Having trained and certified supervisors to monitor operation and performance and to ensure compliance with applicable standards
Prevention of inappropriate and unauthorized use of MEWPs
Safety plan for persons not involved in MEWP operation
Proper task and work documentation resources and record retention
How to Develop a Workplace Risk Assessment for MEWPs
Wondering how to go about developing a risk assessment before operating a MEWP?
Here’s a basic run-down of just that:
Visit the work location, preferably with site personnel or their representatives
Identify the potential hazards within the area and site
Identify risk elimination or mitigation measures and procedures and implement them
Plan safe work procedures, including contingencies, for the specific task
Review the risk assessment and rescue plan to identify any changes in worksite or environment components and modify them
As you do the above, you’ll want to look for specific hazards that could affect the safe operation of the MEWP.
This can include:
Holes or drop-offs, including those concealed by mud, water, mud, etc.
Ground or floor obstructions like bumps, electric cables, and debris
Confined spaces that MEWPs cannot fit into
Overhead obstructions such as telephone wires and electrical conductors
Hazardous locations or conditions, including wind and bad weather
Weak surfaces that are unable to sustain the weight of the MEWP
Traffic hazards, moving objects, and persons (authorized and unauthorized)
How to Create a Safety/Rescue Plan
Another part of safety planning for MEWPs includes developing a rescue plan.
This is key particularly because MEWPs are designed to operate at height.
And mishaps are amplified when people are up in the air.
So, to ensure you have a solid rescue plan in place, you should do the following:
Identify the MEWP's operation-specific fall hazards or risks
Identify risk elimination or mitigation measures and procedures
Provide training on self-rescue (by the involved person); assisted rescue (by other persons in the work area); and technical rescue (by emergency services)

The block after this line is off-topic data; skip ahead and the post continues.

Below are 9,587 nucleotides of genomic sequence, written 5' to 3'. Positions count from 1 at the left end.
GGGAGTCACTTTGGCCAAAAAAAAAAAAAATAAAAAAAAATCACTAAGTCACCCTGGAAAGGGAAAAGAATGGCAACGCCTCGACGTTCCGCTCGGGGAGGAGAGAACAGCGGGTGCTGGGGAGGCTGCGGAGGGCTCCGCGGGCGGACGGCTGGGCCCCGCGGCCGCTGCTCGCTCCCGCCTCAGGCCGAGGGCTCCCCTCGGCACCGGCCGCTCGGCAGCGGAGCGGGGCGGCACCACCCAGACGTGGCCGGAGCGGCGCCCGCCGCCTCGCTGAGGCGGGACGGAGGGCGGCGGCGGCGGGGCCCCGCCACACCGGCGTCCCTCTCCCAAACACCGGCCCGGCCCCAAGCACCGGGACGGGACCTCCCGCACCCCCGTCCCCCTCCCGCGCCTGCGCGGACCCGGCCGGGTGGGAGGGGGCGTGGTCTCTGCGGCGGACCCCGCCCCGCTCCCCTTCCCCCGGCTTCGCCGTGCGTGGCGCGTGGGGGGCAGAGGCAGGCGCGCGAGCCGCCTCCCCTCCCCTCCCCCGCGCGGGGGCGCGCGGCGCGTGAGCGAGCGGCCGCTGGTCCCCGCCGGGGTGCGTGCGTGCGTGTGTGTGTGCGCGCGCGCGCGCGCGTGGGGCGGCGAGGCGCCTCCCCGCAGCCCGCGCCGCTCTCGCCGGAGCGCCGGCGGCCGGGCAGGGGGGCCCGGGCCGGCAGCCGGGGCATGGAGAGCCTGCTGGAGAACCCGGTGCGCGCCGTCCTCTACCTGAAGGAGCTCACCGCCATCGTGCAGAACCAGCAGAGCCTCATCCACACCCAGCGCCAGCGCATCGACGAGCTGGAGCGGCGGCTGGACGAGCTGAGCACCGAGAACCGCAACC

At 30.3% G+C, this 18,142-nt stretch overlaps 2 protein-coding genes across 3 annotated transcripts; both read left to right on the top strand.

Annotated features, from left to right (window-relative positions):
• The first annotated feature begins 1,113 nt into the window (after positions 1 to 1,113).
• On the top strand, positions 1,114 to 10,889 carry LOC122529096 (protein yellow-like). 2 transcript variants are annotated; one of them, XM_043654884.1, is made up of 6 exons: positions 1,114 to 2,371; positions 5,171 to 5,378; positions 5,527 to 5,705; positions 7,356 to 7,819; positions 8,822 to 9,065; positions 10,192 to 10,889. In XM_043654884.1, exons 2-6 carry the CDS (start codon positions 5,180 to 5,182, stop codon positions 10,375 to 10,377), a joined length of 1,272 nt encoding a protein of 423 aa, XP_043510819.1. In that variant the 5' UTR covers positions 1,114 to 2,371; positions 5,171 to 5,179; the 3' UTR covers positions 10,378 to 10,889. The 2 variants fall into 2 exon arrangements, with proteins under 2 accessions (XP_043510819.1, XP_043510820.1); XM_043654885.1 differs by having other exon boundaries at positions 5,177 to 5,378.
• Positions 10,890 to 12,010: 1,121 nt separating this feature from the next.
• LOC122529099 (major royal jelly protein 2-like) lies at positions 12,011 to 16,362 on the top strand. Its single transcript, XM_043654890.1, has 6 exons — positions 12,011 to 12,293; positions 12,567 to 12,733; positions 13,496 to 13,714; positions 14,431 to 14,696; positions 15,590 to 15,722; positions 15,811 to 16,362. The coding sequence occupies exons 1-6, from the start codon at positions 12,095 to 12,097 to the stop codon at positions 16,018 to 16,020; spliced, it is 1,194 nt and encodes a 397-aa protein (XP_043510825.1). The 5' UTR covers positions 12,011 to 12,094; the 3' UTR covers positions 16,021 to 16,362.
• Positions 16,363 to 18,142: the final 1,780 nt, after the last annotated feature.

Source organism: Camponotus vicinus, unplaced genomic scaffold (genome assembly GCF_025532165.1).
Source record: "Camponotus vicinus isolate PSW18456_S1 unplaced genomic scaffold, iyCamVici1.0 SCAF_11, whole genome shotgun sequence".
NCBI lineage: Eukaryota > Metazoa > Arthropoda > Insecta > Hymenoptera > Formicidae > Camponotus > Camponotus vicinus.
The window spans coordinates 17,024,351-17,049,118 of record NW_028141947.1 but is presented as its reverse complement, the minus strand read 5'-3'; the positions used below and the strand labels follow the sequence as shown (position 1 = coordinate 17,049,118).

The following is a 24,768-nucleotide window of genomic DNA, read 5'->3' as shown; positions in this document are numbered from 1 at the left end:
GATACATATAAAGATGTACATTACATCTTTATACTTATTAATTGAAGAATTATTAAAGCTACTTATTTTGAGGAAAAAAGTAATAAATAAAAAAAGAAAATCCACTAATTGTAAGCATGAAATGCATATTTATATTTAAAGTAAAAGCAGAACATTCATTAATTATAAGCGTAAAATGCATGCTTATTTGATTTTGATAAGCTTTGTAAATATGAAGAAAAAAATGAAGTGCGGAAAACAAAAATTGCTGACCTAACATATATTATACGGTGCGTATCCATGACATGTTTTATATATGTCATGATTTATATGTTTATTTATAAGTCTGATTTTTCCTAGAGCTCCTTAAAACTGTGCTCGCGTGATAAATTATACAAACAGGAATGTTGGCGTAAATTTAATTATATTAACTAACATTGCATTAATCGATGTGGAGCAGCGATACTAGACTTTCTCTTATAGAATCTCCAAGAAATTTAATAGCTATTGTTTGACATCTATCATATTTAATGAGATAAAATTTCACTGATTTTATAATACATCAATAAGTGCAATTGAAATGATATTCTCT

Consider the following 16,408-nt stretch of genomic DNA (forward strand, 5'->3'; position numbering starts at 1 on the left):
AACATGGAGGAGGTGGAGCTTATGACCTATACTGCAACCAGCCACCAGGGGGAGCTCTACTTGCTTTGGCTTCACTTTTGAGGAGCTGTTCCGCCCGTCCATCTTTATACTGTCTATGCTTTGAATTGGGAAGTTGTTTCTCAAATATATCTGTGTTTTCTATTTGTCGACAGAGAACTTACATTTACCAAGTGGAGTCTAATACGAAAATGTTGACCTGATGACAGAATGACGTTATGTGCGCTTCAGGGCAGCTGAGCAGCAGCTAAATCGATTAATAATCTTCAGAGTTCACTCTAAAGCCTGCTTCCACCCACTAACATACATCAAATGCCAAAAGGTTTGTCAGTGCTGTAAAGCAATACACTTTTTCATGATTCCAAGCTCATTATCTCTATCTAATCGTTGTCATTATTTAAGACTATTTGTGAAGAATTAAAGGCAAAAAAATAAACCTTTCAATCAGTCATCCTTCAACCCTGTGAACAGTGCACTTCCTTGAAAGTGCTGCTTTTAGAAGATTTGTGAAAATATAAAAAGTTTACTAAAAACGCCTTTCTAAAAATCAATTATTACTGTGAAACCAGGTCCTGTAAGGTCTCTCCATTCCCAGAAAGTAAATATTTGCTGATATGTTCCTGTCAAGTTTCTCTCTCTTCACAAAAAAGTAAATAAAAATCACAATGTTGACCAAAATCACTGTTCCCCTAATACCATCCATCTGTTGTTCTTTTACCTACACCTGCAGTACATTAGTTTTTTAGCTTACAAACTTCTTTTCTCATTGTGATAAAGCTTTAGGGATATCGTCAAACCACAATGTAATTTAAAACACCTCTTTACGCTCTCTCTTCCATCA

Training: Operators, Occupants, Supervisors, and Maintenance Personnel
Another important change to ANSI’s MEWP standards is in regards to training.
Specifically, ANSI’s new rules require training to include not just operators, but also other key personnel working near MEWPs.
- Maintenance personnel
Let’s go through what those new requirements entail for each person.
Training for Operators
The first thing to know is that MEWP operators must undergo training according to the updated standards.
That means that even if operators were fully trained under the old standards, they’ll still need new training to qualify as a MEWP operator.
This also brings up the question: What type of MEWP does your operator training qualify you to operate?
The answer is only the type of MEWP you’ve received training on.
In other words, if you’re qualified to operate a Group A, Type 1 MEWP, you are not necessarily qualified to operate a Group B, Type 1 MEWP.
Instead, training must be specific to the type of MEWP you’re operating.
So, what should that training consist of?
The terminology and applications of MEWPs
The responsibilities of parties involved with MEWPs
How to identify and avoid safety hazards
How to safely operate MEWPs
Hands-on training and evaluation
Now, there are many MEWP training programs to choose from.
But we’d recommend our MEWP Operator Training program.